Watpac directors slammed by Sandon Capital for recommending Besix offer

Watpac directors slammed by Sandon Capital for recommending Besix offer

Source: The Australian Financial Review.
By: Larry Schlesinger.

Activist investor Sandon Capital has slammed the independent directors of listed construction firm Watpac for recommending shareholders sell out to Belgian firm Besix at 92¢ a share.

Besix’s ownership of Watpac has nudged up to 50 per cent from almost 40 per cent since making its $102 million all-cash offer on October 29 to acquire all remaining Watpac shares by December 3. The off-market takeover also allows shareholders to sell to Besix on-market through the ASX.

It’s the second attempt Besix has made to gain control of Watpac, after a proportional takeover, also at 92c a share, earlier in the year via a scheme of arrangement (where Besix would lift its take to 64 per cent from 28 per cent) failed to gain enough support from shareholders.

This followed a campaign by ASX-listed Sandon Capital, which manages entities holding about 3.2 per cent of Watpac shares, to reject the offer because it did not represent good value for shareholders.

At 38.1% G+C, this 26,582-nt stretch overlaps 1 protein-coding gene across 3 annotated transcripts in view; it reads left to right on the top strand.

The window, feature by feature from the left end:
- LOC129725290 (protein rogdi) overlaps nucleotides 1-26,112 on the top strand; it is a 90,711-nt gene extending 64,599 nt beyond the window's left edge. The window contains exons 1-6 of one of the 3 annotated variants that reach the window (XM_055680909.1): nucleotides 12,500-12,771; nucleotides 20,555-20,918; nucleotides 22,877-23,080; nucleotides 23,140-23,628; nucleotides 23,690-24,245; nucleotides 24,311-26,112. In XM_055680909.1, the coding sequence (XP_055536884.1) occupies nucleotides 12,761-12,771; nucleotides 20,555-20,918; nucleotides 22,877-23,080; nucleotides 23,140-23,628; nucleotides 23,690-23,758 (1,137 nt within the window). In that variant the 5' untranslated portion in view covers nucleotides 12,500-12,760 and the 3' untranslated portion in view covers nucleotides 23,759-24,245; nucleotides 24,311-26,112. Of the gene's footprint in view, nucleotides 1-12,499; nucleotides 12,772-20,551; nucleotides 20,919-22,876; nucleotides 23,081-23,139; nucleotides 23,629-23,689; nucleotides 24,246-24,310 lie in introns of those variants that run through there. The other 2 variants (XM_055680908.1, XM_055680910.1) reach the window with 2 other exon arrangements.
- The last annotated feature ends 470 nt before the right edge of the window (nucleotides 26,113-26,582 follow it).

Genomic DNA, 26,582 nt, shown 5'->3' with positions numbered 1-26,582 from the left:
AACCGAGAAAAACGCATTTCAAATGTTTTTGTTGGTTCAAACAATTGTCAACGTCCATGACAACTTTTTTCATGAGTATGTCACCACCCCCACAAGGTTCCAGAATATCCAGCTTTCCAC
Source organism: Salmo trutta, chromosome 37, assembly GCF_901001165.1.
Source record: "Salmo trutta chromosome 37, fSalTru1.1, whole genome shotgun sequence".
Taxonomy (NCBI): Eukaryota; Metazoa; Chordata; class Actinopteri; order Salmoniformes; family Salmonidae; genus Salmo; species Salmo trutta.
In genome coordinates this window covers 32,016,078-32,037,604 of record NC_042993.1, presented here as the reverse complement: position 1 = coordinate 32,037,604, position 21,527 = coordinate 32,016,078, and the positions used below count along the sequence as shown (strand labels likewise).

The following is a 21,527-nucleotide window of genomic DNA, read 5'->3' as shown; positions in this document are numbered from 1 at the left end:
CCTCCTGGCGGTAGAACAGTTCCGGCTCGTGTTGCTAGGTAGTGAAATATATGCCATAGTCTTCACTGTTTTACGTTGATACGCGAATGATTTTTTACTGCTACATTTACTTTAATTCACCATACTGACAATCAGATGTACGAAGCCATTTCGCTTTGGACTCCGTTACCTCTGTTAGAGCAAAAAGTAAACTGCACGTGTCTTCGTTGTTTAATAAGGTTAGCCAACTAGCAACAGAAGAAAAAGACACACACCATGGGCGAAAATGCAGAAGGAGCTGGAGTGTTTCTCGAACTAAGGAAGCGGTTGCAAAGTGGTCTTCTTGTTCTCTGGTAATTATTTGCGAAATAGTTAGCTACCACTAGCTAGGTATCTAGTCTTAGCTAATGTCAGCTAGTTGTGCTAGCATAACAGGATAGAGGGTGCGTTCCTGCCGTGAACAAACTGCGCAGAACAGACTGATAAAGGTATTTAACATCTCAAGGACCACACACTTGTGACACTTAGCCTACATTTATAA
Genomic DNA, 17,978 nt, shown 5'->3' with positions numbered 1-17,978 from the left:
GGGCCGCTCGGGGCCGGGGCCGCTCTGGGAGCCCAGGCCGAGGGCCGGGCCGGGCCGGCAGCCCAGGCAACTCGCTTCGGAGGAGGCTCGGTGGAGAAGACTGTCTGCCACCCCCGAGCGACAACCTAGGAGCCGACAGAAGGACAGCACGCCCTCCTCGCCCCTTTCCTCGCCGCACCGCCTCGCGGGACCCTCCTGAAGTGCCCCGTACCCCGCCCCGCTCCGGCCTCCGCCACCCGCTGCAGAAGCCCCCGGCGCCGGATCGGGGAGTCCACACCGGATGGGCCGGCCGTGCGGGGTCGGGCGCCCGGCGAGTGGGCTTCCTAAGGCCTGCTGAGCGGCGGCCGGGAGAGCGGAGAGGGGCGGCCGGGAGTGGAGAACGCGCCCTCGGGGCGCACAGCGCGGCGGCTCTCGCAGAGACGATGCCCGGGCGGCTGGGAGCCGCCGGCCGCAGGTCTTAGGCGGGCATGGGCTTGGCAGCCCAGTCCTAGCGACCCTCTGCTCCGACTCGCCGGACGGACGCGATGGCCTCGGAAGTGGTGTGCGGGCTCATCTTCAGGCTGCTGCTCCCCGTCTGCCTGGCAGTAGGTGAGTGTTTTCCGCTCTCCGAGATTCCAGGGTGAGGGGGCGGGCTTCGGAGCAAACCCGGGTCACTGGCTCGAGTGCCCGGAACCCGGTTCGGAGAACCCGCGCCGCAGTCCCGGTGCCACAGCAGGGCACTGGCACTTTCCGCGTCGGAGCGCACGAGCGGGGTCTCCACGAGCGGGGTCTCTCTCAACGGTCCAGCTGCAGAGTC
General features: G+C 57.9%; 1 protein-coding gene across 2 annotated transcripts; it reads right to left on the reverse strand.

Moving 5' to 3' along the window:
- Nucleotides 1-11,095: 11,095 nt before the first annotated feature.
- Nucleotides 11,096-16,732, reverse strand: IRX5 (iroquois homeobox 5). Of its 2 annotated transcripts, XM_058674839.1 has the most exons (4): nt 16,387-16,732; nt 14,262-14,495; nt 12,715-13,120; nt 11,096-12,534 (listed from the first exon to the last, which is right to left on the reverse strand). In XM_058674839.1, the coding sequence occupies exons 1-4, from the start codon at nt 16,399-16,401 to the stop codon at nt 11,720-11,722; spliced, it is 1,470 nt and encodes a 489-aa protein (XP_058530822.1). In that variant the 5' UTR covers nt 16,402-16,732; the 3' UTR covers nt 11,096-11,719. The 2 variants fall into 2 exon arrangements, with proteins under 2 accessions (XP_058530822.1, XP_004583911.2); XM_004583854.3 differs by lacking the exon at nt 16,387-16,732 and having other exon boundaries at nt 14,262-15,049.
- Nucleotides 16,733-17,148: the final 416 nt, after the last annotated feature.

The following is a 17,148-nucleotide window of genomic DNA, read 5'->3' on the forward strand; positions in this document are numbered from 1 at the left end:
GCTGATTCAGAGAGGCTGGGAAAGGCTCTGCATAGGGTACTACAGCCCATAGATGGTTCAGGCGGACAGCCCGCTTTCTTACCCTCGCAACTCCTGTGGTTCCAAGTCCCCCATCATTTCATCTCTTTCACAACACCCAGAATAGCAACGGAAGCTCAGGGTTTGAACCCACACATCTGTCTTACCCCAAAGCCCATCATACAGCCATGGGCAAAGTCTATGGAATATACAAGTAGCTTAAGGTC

Sandon founder Gabriel Radzyminski called Besix’s latest approach “clever tactics” but said his firm could not work out why Watpac’s independent directors had recommended it to shareholders with chairman Peter Watson calling it “an attractive outcome”.

“The offer is at the same price as the proportional takeover despite the fact that Watpac has won better quality contracts in the last 7-8 months and improved its earnings,” said Mr Radzyminski.

Improved earnings

He pointed to Watpac’s own full-year results presentation published in August which noted “substantially improved earnings” and “key project wins” including work on expanding Adelaide Airport, a number of major hospital projects, the North Queensland Stadium project and the contract to deliver the Melbourne Data Centre.

“If Besix thought it was getting a bargain with its initial offer, it’s getting an even better bargain now,” said Mr Radzyminski. “Shame on the board.”

When Besix made its initial approach in February to acquire 64 per cent of Watpac, it argued that taking control of Watpac would give the Australian company access to its technical capabilities, scale and balance-sheet strength and help Watpac win bigger and more complex projects.

At the time Besix CEO chief executive Rick Vandenberghe ruled out a 100 per cent takeover because it wanted to “keep the Australian connection”.

The 109-year-old Belgian company’s signature project is the world’s tallest building, the 828-metre Burj Khalifa tower in Dubai which it completed in 2009, alongside major residential, commercial, infrastructure, marine and waste-management projects in mainly Europe and the Middle East.

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